I realize that this may not apply to many of the super awesome reader of the SANS blogs, but when mere mortals develop tools the first few versions often have bugs in the code. Python has a very nice debugger that is part of the standard installation called PDB. PDB, aka The Python Debugger is a built in module that you can use to execute Python scripts one line at a time and inspect the state of the program as it runs. Even our awesome readers who write error free code every time can benefit from using the Python debugger. I'll often use the debugger to look at other people's code. Whether inspecting Python based malware or getting a better understanding of the techniques being used by Python based tools that other people have written, everyone can benefit from using PDB.
There are two ways that you will typically start the Python debugger. One way is to edit the Python script and add the line "import pdb;pdb.set_trace()" in the script at the point you would like to debug the program. Then start your program with the normal invocation. When the new pdb line is reached during the programs execution, it will pause your program and launch the debugger. Another way to start the debugger is to add the command line argument "-m pdb" when executing Python. For example, executing "python -m pdb myscript.py" will start the Python Debugger and load myscript.py paused on the first line of the program. When the debugger starts your prompt changes from the normal >>> interactive python prompt to (Pdb).
Here on line 1 (inside the blue box) we invoke the Python Debugger and tell it to start debugging a program called "debugme.py". The debugger starts and prints a "status line" on line 2 (inside the red box). The status line tells us on which file, line and function the debugger stopped. In this example you can see the full path to the script that the debugger is in. You can also see it stopped on line 2 which appears in the parenthesis. Then the name of the function that is currently executing is also displayed. In this case we are not in a function yet so "<module>" is displayed. The next line (in green) is the line of code that is about to execute. In this case line 2 of the script contains "import random" and that is what will execute when the program starts. On the next line is the (Pdb) prompt where we can enter PDB commands to interact with our code. In the example above typing "L 5,10" listed lines 5 through 10 of the program. I've included a table below of some of the most commonly used PDB command and what they do. Here is one other example. You could create a breakpoint which will cause the debugger to pause execution any time a specified line is reached by typing "Break" followed by the line number on which you want to pause. For example, here we create a breakpoint on line 6.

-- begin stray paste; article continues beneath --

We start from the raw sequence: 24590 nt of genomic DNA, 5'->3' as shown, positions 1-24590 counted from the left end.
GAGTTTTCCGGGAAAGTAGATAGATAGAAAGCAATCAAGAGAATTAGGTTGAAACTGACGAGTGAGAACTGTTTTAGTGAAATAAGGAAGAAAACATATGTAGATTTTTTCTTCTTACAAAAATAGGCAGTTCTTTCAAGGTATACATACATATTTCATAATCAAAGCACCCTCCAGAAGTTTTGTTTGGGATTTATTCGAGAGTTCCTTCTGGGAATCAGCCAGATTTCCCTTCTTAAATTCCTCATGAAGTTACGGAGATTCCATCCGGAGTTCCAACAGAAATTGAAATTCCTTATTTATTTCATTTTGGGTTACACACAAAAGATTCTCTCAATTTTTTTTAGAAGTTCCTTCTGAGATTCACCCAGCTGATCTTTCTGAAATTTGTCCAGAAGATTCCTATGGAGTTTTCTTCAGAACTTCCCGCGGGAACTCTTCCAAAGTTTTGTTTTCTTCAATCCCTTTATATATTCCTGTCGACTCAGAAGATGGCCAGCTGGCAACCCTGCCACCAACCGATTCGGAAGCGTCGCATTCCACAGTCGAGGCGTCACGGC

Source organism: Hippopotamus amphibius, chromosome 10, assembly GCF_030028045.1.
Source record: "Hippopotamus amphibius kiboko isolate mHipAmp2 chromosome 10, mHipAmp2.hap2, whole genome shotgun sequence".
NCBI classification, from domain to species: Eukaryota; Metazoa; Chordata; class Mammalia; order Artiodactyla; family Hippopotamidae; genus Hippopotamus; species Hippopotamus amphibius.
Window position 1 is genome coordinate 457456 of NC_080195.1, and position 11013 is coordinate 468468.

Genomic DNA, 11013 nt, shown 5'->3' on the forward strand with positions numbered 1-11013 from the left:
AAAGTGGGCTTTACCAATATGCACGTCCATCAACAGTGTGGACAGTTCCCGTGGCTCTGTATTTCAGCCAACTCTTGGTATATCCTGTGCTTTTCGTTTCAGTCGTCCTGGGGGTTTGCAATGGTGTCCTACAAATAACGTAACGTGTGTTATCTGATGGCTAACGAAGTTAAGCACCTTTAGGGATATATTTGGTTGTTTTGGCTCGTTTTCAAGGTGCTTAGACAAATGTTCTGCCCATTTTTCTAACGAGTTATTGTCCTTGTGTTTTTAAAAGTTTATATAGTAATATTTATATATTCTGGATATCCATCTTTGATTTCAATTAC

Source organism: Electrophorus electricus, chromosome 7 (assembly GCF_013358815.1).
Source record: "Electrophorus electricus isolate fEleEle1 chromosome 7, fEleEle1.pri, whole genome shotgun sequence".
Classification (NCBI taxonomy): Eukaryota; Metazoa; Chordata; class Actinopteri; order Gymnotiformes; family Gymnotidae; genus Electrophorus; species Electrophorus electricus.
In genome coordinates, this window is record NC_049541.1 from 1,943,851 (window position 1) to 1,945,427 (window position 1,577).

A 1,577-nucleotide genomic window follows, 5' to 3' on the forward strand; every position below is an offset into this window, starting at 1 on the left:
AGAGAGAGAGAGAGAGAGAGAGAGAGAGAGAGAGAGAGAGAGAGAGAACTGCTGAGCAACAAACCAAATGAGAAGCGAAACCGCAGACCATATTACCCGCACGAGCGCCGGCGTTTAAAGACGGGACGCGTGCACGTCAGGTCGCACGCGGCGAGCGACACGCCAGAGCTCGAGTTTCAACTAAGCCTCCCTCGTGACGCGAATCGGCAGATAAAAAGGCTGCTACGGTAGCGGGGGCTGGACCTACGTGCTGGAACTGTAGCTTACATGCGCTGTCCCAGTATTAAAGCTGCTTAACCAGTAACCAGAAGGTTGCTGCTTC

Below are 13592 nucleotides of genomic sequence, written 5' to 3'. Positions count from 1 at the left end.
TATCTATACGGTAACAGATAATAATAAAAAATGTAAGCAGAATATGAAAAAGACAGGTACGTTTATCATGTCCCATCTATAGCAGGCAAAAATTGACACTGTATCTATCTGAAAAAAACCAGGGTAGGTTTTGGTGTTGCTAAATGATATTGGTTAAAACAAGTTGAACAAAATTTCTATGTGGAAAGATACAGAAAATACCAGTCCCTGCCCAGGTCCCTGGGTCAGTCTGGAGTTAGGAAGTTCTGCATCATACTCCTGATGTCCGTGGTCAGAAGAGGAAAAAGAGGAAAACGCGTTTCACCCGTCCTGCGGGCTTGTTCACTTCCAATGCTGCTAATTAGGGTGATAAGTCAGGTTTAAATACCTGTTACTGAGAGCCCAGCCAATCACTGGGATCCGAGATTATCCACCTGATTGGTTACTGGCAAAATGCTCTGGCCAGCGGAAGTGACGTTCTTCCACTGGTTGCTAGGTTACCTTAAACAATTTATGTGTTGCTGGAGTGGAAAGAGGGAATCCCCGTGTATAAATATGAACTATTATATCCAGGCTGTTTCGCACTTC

Notice that when we list our program now a capital B is displayed on line 6 indicating that a breakpoint is present in our program. Now when "c" (short for continue) is typed the program will execute until line 6 or the end of the program is reached.
PDB is a full featured debugger that will allow you to set break points, inspect variables and change them. You can execute code one line at a time choosing to either "STEP INTO" function calls or "STEP OVER" them. With full control of the execution of your code, it making the task of finding those pesky bugs or understanding the payload of that malware much easier. The following chart contains just a few of the command you can enter at the (Pdb)prompt.
For more details on PDB and to really understand how to use it check out SANS "SEC573: Automating Information Security with Python." Python SEC573 teaches Defenders, Forensics and Penetration Testers essential skills for automating tasks that make you more effective in your job. No matter which side of the security equation you are on this course can make you more effective.